Exactly that. It's also a way of applying paradoxically high price penalties to smaller and/or less tech-literate buyers. I used to work for an IT reseller and it was amazing how many customers we picked up who had previously been paying list price for all of their purchases - hardware *and* software. Reply
  • Revv233 - Friday, August 7, 2020 - link

    *this*

    When you are selling that new server to the end user you can show a discount under Intel's published price even after you've got your markup in there.
    Reply
  • mrvco - Friday, August 7, 2020 - link

    Definitely. Street price for any given entity is what matters or should matter. I doubt there is a reliable way to smoke out the actual price paid for the 8280 without violating enterprise NDAs, but I have to assume that the 6285 price is a reflection of the competitive pressure being applied by AMD and Epyc and the 8280 pricing has been similarly on a per account basis, just in case there are still some suckers out there. Reply
  • mrvco - Friday, August 7, 2020 - link

    similarly --> adjusted <-- on a Reply
  • Duncan Macdonald - Friday, August 7, 2020 - link

    There is one reason for the 6258R - Intel needs something at least remotely competitive to the EPYC Rome CPUs. For 1 or 2 socket servers the 8280 is far more expensive than AMD's EPYC 7742 while having less performance (due to 28 cores vs 64 and 38.5MB L3 cache vs 256MB) Reply
  • yankeeDDL - Friday, August 7, 2020 - link

    So, instead of lowering the price they make a crippled sku at 40% of the price.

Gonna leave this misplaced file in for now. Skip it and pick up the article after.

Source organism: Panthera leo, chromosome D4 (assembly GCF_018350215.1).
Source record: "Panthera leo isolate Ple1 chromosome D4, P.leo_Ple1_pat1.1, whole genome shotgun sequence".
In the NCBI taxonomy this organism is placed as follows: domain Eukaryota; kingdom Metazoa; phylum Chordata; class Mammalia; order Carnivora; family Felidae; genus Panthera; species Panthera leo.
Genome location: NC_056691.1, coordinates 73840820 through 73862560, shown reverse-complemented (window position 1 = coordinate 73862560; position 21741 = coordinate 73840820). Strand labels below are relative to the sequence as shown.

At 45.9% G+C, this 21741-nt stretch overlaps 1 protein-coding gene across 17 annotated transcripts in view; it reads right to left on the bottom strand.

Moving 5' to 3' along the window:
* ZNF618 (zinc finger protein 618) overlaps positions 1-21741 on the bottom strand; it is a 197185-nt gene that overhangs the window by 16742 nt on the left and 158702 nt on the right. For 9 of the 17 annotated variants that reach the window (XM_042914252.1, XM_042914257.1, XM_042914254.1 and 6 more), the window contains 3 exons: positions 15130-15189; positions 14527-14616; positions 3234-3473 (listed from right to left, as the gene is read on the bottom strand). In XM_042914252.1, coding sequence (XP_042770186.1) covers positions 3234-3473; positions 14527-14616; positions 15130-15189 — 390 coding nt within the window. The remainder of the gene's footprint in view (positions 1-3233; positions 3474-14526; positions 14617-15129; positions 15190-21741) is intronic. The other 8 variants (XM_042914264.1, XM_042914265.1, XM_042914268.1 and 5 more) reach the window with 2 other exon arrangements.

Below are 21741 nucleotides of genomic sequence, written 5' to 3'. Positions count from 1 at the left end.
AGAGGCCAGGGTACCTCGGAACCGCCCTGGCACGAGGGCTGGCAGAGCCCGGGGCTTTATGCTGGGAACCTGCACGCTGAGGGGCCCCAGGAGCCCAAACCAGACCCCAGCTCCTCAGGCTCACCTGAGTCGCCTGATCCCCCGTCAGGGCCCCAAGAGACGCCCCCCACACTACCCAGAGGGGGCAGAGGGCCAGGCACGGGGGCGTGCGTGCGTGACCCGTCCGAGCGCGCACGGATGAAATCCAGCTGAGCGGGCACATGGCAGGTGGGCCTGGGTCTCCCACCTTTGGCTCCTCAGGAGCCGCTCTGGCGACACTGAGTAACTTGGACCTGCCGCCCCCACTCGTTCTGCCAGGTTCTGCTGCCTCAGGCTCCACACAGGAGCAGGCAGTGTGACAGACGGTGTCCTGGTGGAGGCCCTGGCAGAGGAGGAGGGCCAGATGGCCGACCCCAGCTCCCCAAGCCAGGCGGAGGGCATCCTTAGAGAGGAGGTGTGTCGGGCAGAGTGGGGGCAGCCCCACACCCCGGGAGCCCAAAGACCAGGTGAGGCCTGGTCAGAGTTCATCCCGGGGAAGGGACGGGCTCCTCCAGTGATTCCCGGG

I said in a previous comment: they do it because they can. Hopefully though, not for so much longer.
    Reply
  • danbob999 - Friday, August 7, 2020 - link

    AMD doesn't have anything in the 8 socket configuration. That leaves Intel pretty much a monopoly. In a typical monopolistic behavior, they raise prices. Nothing new here.
    The only thing is that a dual socket EPYC might outperform a 4 socket Xeon. So Intel need 8 sockets to take the performance crown.
    Reply
  • SSNSeawolf - Friday, August 7, 2020 - link

    Articles like this are important, to help validate that the chips do, in fact, perform similarly. Appreciate that you went through the work to run the tests.

    One small noteworthy difference is that the 6358R has one less UPI link, to go along with the 2P support. I'm curious about the power cos of each UPI link at idle (here in 1P configuration), but eyeballing the y-cruncher chart at the start it appears trivial.
    Reply